The Supreme Court
The Supreme Court of the United States The U.S. Supreme Court's ground-breaking Roe v. Wade ruling to legalize abortion was decided by a 7-2 vote in January 1973. For the next three decades the court consistently voted to uphold Roe's core values of protecting a woman's health and her right to choose. However, the Supreme Court justices' opinions on the issue now have shifted to a much narrower 5-4 majority. The confirmation of anti-choice justices to the bench tipped the scales against a woman's right to choose in 2007 when they voted 5-4 to uphold the Federal Abortion Ban.
In April 2007, the Supreme Court ruled in Gonzales v. Carhart and Gonzales v. Planned Parenthood Federation of America, Inc. that the Federal Abortion Ban is constitutional. This ruling does not include an exception for a woman's health; a paramount principle that was consistently upheld by the Court in the three and a half decades since Roe.
The nine sitting justices fall into three categories on the question of choice: anti-choice, pro-choice and one is considered a swing vote.
Chief Justice John Roberts earned his reputation for opposing reproductive and privacy rights long before being appointed to the Supreme Court by George W. Bush in 2005. He voted to uphold the Federal Abortion Ban and has said that he believes Roe should be overturned.
Justice Clarence Thomas has consistently rendered decisions that reject the constitutionality of a woman's right to choose. He voted in favor of the Federal Abortion Ban and has said "Roe was wrongly decided, and … it can and should be overturned."
Justice Antonin Scalia also has repeatedly expressed his anti-choice beliefs, stating that "the Constitution contains no right to an abortion." He, too, was in the majority opinion in the Gonzales case.
Justice Samuel Alito, another George W. Bush appointee, also has made it clear that he opposes the right to choose. He has stated for the record that he disagrees with Roe and voted with the majority in the Gonzales case.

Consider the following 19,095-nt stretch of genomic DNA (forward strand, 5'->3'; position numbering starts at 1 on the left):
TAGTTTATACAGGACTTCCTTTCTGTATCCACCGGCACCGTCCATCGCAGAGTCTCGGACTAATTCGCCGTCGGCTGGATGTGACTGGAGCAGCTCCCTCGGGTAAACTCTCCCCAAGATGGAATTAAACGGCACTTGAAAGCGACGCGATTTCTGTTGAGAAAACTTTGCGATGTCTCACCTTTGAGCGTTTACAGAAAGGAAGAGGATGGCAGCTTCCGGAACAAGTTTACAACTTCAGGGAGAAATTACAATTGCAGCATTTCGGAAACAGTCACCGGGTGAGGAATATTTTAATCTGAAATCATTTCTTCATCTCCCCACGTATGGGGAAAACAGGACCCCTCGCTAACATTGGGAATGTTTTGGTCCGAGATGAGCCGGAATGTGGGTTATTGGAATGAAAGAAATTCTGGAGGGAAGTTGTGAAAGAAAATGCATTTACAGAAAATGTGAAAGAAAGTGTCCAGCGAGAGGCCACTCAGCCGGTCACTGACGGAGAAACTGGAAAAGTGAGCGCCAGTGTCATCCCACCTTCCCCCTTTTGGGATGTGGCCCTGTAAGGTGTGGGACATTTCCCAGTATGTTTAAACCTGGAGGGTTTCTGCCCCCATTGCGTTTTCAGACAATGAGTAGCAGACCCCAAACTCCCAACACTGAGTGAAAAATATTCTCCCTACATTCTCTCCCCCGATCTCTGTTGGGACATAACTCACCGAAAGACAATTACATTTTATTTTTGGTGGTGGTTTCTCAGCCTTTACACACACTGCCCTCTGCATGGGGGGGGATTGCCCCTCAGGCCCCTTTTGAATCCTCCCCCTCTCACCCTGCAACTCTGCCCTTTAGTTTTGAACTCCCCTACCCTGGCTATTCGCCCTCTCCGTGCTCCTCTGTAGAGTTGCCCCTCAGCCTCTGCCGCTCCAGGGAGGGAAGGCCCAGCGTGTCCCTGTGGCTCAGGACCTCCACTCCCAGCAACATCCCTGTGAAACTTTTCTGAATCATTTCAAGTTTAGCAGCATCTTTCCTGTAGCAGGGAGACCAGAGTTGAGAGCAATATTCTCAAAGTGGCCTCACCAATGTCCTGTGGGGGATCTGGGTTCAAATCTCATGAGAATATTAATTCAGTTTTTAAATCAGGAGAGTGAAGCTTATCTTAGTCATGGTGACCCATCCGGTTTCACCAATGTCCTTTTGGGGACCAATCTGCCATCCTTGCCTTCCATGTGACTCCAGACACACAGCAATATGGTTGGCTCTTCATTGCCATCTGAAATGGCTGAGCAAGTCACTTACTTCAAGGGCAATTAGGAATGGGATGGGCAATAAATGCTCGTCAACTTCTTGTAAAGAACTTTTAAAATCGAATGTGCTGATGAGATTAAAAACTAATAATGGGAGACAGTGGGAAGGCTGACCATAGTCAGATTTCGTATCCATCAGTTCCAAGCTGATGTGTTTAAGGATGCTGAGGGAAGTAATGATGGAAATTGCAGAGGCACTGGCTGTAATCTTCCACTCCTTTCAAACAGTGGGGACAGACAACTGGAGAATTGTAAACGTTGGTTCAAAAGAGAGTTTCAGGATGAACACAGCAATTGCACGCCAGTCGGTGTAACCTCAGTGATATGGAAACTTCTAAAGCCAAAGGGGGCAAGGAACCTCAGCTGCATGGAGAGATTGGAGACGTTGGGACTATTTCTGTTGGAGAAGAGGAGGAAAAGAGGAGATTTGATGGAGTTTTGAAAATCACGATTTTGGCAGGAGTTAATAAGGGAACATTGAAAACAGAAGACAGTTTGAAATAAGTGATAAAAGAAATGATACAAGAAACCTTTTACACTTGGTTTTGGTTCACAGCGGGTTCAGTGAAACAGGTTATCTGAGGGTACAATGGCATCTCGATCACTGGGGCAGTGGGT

Justice John Paul Stevens has shown his steadfast commitment to protecting a woman's right to choose, casting pro-choice votes on issues ranging from public funding to the Federal Abortion Ban.
Justice Ruth Bader Ginsburg repeatedly has demonstrated her commitment to the Constitutional right to choose, and. she authored the harsh dissent in the Gonzales case.
Justice Stephen G. Breyer has consistently voted to uphold the tenets established in Roe, authoring the majority opinion in a case striking down a Nebraska ban on abortions and voting to protect clinics from anti-choice violence.
Justice David H. Souter, appointed by George H. W. Bush, has proven to be another supporter of a woman's right to choose, voting to uphold the values of Roe in the Casey and Gonzales cases.
Justice Anthony Kennedy has a mixed record of votes on issues relating to reproductive health. He ruled once to uphold the core values of Roe, but he voted in another case to uphold a Nebraska abortion ban. Recently, he authored the majority opinion in support of the Federal Abortion Ban.
Justice Sonia Sotomayor said during her confirmation hearings that Roe v. Wade is established law.
Justice Elena Kagan's writings examined during her confirmation hearings indicate a respect for privacy as defined by Roe v. Wade.
The confirmation of the next Supreme Court justice -- a lifetime appointment -- will undoubtedly have significant influence on a woman's right to choose, either tipping the scales back to a more choice-friendly Court or continuing to tear down the values established in Roe vs. Wade.